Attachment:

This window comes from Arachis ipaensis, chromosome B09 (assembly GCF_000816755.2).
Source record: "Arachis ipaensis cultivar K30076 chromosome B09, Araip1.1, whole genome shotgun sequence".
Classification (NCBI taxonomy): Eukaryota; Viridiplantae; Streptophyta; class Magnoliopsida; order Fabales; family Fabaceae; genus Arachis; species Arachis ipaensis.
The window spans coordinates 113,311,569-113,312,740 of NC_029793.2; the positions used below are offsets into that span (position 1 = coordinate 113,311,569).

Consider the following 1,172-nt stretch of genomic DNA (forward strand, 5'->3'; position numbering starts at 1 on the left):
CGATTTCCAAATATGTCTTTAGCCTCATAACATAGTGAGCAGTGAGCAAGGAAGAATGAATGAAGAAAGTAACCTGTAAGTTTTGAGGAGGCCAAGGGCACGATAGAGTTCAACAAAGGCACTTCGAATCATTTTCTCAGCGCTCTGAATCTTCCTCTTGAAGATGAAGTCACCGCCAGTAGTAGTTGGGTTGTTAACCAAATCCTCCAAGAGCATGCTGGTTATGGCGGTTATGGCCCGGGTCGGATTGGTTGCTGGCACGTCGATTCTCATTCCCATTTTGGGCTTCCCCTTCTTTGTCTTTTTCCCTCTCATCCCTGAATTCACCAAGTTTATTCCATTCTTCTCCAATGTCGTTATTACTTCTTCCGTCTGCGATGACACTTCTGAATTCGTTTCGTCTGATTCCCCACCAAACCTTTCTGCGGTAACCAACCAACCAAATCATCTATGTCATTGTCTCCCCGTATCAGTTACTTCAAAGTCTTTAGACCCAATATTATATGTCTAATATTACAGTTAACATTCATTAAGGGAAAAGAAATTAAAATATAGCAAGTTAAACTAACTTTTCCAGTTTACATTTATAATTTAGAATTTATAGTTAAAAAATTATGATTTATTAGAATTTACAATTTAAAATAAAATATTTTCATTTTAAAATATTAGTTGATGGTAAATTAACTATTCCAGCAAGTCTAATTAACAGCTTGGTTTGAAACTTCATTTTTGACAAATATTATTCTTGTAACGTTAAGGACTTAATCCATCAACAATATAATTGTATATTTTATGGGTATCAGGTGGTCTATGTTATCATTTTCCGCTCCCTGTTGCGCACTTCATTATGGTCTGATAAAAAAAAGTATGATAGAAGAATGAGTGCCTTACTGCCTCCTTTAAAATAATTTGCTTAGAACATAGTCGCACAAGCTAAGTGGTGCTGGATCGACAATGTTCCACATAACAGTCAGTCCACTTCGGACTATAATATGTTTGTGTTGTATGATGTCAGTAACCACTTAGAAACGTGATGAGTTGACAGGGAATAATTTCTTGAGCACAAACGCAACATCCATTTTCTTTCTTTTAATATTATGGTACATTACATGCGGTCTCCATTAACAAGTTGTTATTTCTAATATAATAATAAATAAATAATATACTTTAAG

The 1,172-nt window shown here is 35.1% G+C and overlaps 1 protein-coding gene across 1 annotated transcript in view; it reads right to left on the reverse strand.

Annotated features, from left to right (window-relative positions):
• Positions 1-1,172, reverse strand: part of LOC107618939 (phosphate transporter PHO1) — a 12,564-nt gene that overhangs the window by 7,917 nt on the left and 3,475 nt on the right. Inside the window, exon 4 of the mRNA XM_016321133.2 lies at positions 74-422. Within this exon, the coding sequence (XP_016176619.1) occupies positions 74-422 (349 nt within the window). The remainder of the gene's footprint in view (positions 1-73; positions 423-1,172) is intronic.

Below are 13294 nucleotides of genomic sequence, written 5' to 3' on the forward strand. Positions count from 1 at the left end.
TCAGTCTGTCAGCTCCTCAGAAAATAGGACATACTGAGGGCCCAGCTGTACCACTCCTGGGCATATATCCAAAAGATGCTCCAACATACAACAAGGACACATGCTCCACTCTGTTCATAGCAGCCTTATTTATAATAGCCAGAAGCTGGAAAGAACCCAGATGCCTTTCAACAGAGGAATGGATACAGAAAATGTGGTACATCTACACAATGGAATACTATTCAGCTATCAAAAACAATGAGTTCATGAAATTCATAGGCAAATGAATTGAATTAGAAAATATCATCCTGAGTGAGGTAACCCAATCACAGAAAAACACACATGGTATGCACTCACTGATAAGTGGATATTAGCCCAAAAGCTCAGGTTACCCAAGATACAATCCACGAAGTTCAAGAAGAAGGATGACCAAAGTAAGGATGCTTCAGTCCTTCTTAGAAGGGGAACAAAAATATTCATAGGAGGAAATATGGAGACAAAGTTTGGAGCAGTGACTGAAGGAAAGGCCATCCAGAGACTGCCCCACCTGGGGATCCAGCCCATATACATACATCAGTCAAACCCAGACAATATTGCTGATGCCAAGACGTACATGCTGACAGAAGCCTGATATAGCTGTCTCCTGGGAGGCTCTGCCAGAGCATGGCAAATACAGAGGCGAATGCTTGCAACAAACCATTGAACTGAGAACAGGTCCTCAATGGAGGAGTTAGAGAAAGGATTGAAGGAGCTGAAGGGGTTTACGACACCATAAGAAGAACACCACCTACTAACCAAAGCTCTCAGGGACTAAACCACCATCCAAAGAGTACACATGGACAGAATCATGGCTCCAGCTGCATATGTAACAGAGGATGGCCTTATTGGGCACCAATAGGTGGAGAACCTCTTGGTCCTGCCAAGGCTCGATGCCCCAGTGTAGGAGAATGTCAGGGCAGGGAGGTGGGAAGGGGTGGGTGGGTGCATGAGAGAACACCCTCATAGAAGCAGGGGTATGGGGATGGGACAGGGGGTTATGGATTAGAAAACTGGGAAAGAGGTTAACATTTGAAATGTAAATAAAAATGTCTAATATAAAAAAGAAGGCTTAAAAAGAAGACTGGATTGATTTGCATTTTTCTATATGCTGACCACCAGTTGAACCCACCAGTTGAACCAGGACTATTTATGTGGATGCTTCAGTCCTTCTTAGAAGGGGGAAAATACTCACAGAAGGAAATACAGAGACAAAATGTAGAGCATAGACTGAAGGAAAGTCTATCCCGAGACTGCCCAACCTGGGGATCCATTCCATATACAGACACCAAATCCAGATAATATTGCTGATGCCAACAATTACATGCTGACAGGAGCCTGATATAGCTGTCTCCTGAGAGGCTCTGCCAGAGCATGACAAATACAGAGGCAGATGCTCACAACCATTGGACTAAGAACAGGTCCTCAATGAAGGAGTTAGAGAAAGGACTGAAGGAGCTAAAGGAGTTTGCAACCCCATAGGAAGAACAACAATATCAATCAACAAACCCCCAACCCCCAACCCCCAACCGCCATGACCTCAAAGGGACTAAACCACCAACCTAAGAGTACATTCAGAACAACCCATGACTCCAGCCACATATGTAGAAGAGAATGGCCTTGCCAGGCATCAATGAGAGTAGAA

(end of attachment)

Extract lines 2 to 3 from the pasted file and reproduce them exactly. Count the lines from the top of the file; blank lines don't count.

Source record: "Arachis ipaensis cultivar K30076 chromosome B09, Araip1.1, whole genome shotgun sequence".
Classification (NCBI taxonomy): Eukaryota; Viridiplantae; Streptophyta; class Magnoliopsida; order Fabales; family Fabaceae; genus Arachis; species Arachis ipaensis.